Report: Bush lawyers will not face charges for approving torture
A draft report of a Justice Department inquiry recommends the officials face professional sanctions, but no criminal charges.
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The AP reports that the results of the inquiry were supposed to be made public last year, but were delayed after then-Attorney General Robery Mukasey requested that the three men be allowed time to respond to the findings.Skip to next paragraph
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Now, The Guardian reports that the full results of the inquiry may be released as early as next month, along with information on how the memos were written and e-mail transcripts of exchanges between the three men and officials within the administration and the CIA.
"You'd have to have some sort of information that those three guys understood that the memo was in itself just garbage. I'd be looking for something that shows they understood what they wrote was just unsupportable, but they decided they were going to write it anyway."
The Atlantic reports that "a draft report suggests" that more senior administration officials may have leaned on the legal advisers at the Office of Legal Counsel to write justifications for tactics to which they were already committed.
Ostensibly, Yoo, an attorney for the Office of Legal Counsel and Bybee, that section's chief, were tasked by Attorney General John Ashcroft with determining whether so-called "enhanced interrogation techniques" violated U.S. law and treaty obligations. But a draft report, prepared by the Justice Department's Office of Professional Review, suggests that, at the direction of the White House, the OLC worked to justify a policy that had already been determined and did not begin their inquiry from a neutral position.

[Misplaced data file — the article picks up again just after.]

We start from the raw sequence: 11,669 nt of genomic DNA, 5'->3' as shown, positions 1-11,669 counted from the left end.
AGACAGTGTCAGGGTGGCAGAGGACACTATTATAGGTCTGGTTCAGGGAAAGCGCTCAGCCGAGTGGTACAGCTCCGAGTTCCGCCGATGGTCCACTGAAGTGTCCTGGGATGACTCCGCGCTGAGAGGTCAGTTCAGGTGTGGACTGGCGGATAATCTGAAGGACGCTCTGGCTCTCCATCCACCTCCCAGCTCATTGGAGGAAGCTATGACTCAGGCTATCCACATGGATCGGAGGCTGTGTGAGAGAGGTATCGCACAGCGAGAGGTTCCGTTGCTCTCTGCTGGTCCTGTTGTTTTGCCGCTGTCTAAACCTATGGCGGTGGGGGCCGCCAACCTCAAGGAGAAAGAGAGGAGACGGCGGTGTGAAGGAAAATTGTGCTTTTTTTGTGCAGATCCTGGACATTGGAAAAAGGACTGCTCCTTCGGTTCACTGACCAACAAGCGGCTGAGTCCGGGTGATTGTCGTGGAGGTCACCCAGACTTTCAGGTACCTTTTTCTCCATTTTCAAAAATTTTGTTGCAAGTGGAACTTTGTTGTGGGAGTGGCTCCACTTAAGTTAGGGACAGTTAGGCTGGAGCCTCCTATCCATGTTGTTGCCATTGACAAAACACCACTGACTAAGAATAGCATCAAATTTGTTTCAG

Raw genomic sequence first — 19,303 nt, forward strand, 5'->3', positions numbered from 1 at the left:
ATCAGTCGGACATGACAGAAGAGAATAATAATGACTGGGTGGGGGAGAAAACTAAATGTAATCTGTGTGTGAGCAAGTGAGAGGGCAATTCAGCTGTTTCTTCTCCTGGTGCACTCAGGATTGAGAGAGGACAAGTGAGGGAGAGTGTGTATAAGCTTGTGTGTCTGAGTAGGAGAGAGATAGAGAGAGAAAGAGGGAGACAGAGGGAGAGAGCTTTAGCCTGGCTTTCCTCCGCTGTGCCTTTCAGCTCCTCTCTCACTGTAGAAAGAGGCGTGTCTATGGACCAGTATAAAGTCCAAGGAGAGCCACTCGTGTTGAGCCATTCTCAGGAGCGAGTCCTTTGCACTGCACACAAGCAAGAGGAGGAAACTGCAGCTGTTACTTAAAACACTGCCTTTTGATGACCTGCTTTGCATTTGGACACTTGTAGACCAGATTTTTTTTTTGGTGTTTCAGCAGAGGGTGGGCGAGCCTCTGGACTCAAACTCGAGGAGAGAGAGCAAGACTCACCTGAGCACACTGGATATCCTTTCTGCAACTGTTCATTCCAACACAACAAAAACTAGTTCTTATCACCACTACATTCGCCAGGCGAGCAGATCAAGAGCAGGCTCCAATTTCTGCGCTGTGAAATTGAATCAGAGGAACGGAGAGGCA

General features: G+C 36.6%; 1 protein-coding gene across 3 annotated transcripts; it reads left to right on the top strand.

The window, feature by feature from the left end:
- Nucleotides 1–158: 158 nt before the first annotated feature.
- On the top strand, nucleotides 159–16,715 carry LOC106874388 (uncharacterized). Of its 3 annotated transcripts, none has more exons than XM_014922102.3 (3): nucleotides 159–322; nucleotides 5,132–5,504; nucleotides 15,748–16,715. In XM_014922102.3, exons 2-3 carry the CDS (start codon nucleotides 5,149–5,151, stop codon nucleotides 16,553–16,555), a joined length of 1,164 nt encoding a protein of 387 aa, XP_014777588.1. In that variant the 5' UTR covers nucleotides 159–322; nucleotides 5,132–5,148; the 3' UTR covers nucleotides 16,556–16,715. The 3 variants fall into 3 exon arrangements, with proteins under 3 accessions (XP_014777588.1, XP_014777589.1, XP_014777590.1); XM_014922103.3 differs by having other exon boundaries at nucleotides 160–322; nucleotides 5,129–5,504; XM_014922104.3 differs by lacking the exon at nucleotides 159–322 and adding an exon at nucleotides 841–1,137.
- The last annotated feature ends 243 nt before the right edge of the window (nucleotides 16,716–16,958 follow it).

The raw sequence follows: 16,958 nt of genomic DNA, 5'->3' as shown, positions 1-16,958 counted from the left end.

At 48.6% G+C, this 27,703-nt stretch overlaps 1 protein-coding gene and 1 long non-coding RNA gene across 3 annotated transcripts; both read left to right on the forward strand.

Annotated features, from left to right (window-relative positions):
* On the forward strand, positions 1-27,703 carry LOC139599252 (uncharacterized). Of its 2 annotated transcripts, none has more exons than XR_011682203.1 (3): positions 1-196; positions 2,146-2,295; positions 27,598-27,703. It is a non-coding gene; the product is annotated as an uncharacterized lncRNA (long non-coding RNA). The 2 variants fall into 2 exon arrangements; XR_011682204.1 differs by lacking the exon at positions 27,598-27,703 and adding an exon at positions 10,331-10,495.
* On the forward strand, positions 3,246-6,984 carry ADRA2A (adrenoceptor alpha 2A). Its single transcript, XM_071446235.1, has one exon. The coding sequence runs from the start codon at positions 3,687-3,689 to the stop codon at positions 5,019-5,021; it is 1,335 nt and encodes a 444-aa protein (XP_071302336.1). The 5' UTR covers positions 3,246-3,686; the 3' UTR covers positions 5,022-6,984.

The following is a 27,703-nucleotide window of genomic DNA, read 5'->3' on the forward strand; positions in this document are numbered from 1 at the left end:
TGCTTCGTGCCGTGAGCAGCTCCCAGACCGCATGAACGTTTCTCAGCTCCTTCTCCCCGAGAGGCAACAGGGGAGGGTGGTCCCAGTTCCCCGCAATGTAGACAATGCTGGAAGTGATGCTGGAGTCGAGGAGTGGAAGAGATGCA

It is not clear – and sources would not say – who in the White House communicated with the two lawyers about the memos, and it is not clear whether Yoo or Bybee felt unduly pressured to provide a legal framework for a decision already made by senior administration officials.
But the independence of the inquiry may be drawn into question by today's report from The Washington Post that former Bush administration officials "have launched a behind-the-scenes campaign to urge Justice Department leaders to soften" the report and its recommendations. The report cites two anonymous sources.
Representatives for John C. Yoo and Jay S. Bybee, subjects of the ethics probe, have encouraged former Justice Department and White House officials to contact new officials at the department to point out the troubling precedent of imposing sanctions on legal advisers, said the sources, who spoke on the condition of anonymity because the process is not complete.
The effort began in recent weeks, the sources said, and it could not be determined how many former officials had reached out to their new counterparts.